“Think wrongly, if you please,” Doris Lessing bids us, “but in all cases think for yourself.” She is right of course, but only to a degree, and only in certain ways, as I shall try to explain in the next post. Meanwhile, let us fully acknowledge the danger she warns against, this danger of everyone in a group thinking alike, of this thinking becoming a kind of living entity over and above the group requiring the obeisance of each person in the group for its ongoing existence, an entity indentified in the French esoteric tradition as an egregore. Like-minded people thinking together in community is one thing, people thinking alike in a group, thinking for example within a closed system of ideological adherence, which obviously amounts to no thinking at all, is an entirely different thing. The first is freedom, the second is imprisonment, and pity on the blind and deaf who cannot tell the difference!

Like-minded people thinking in community, people seeking truth together as potential knowers, can become as it were an island of peace against a sea of troubles, an island where Wisdom dwells, an island where Goodness visits, an island where beauty Blesses. Whatever the evil of the day, whatever the overriding threat of that evil in the mind’s eye of all possibilities of evil, rest assured that as love of truth leads inevitably to goodness and beauty, so peace in such a place passeth all understanding.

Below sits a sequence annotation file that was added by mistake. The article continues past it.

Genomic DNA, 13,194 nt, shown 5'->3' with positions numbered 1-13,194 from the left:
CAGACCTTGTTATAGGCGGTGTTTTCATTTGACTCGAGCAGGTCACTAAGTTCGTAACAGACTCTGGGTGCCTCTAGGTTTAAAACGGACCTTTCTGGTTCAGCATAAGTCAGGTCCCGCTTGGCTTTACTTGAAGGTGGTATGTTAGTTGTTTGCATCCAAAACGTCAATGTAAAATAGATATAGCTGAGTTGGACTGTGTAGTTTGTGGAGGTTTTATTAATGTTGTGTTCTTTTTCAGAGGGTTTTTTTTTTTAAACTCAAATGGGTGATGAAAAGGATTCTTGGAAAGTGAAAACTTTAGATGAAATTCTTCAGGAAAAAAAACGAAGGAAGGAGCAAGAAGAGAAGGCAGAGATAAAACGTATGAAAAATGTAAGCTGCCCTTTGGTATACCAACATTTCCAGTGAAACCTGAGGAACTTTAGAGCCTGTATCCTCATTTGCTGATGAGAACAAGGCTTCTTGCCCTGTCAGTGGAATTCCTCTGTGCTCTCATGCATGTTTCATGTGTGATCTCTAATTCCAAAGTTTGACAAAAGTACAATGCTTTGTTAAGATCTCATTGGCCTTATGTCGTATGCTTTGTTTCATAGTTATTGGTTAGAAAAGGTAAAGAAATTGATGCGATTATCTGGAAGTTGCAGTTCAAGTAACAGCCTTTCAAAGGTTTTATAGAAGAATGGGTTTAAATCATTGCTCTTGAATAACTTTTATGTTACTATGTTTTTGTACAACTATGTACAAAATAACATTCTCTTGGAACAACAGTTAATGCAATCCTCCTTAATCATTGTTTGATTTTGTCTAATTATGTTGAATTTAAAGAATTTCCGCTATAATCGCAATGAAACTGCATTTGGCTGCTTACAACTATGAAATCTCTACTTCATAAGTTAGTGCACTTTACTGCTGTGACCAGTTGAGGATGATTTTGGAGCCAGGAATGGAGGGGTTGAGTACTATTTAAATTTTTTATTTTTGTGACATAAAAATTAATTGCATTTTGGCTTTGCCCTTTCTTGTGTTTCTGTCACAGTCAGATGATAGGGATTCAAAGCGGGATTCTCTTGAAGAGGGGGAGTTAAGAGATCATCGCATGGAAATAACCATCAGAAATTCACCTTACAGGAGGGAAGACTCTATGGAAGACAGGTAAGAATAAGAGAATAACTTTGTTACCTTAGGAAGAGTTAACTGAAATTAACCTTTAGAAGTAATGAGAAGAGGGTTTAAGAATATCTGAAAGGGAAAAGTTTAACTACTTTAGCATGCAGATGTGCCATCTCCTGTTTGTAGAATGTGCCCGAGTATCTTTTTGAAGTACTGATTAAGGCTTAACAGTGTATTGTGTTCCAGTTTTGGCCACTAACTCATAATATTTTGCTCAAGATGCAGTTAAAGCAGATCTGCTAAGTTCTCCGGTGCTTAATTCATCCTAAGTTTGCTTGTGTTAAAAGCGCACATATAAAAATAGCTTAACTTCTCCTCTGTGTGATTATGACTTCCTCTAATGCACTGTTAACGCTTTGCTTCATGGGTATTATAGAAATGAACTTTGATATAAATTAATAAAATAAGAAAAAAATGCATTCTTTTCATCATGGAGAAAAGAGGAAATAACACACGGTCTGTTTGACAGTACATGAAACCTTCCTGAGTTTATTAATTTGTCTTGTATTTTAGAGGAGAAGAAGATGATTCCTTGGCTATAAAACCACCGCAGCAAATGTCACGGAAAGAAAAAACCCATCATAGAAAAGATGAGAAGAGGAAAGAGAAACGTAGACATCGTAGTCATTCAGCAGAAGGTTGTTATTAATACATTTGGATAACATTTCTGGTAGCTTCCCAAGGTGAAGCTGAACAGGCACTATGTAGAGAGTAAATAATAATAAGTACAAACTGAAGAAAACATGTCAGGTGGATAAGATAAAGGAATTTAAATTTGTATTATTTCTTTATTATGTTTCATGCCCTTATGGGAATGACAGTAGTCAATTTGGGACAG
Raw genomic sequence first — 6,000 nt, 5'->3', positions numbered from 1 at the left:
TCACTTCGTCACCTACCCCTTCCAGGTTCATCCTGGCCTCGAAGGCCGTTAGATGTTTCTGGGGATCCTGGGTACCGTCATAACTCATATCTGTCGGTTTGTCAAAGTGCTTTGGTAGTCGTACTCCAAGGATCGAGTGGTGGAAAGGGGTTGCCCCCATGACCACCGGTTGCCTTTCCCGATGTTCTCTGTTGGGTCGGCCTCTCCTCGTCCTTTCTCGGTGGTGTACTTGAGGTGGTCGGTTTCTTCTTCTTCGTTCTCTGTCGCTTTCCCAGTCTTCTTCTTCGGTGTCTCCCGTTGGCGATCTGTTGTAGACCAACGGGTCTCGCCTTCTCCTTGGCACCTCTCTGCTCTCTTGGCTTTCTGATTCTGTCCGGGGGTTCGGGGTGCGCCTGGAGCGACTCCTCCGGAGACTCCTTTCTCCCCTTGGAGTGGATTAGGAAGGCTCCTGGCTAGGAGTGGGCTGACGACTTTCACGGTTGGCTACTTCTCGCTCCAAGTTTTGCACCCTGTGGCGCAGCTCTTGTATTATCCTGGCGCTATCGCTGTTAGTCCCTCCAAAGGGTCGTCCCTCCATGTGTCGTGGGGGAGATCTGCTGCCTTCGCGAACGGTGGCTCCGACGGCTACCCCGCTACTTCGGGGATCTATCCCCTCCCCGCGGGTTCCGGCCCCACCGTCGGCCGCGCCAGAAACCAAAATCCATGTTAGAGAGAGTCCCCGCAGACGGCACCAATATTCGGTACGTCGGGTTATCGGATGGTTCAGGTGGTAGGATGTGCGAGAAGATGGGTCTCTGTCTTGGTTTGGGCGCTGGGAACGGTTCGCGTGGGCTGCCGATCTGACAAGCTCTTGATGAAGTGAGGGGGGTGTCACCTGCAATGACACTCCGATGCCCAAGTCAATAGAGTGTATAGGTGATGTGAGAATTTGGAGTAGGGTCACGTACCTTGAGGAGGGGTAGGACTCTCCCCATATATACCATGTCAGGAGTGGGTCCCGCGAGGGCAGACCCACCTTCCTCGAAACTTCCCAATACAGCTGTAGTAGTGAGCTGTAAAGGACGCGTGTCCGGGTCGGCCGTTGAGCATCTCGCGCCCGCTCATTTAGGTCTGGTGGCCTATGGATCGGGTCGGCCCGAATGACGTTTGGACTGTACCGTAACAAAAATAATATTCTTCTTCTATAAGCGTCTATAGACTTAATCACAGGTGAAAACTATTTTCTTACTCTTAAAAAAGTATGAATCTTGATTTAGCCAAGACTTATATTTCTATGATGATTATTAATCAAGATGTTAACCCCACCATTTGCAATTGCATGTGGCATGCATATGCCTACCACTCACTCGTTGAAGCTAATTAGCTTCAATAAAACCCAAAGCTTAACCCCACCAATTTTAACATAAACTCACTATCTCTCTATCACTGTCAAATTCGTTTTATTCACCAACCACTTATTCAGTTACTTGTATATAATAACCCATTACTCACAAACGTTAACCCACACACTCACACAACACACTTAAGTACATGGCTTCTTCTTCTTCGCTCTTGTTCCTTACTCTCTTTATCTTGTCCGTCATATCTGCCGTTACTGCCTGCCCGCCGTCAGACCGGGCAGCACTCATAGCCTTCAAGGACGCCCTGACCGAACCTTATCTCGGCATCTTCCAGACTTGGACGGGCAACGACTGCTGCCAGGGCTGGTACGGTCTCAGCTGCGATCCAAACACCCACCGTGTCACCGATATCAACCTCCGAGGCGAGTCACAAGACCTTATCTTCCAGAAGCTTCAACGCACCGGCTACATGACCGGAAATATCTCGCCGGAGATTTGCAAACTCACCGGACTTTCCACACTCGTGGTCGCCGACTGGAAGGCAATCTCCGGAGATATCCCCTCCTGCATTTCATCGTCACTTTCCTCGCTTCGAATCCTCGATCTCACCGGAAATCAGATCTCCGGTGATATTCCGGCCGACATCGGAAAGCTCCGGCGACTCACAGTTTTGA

Tomorrow is the feast day of Saint Cuthbert (c. 634 –March 20, 687) an Anglo-Saxon monk, bishop and hermit associated with the monasteries of Melrose and Lindisfarne in the Kingdom of Northumbria, who become in medieval times one of the most important saints of England, with a cult centered at Durham Cathedral. Famed for piety, diligence, and obedience, he spent much time among the people, ministering to their spiritual needs, carrying out missionary journeys, preaching, and performing miracles, his asceticism balanced by his charm and generosity to the poor, his reputation for gifts of healing and insight bringing many people to consult him. He was named of “Wonder Worker of Britain”. Later on in life he adopted the solitary life, retiring to a cave. He eventually settled on one of the Farne Islands, south of Lindisfarne. There he would receive visitors and wash their feet, subsequently confining himself to his cell, opening the window to give his blessing. While on the Farne Islands, he laid down special laws to protect the Eider ducks and other seabirds that nested on the islands, these bird protection laws having been possibly the first anywhere in the world. To this day eider ducks are often called cuddy ducks (Cuthbert’s ducks) in the dialect of modern Northumbria.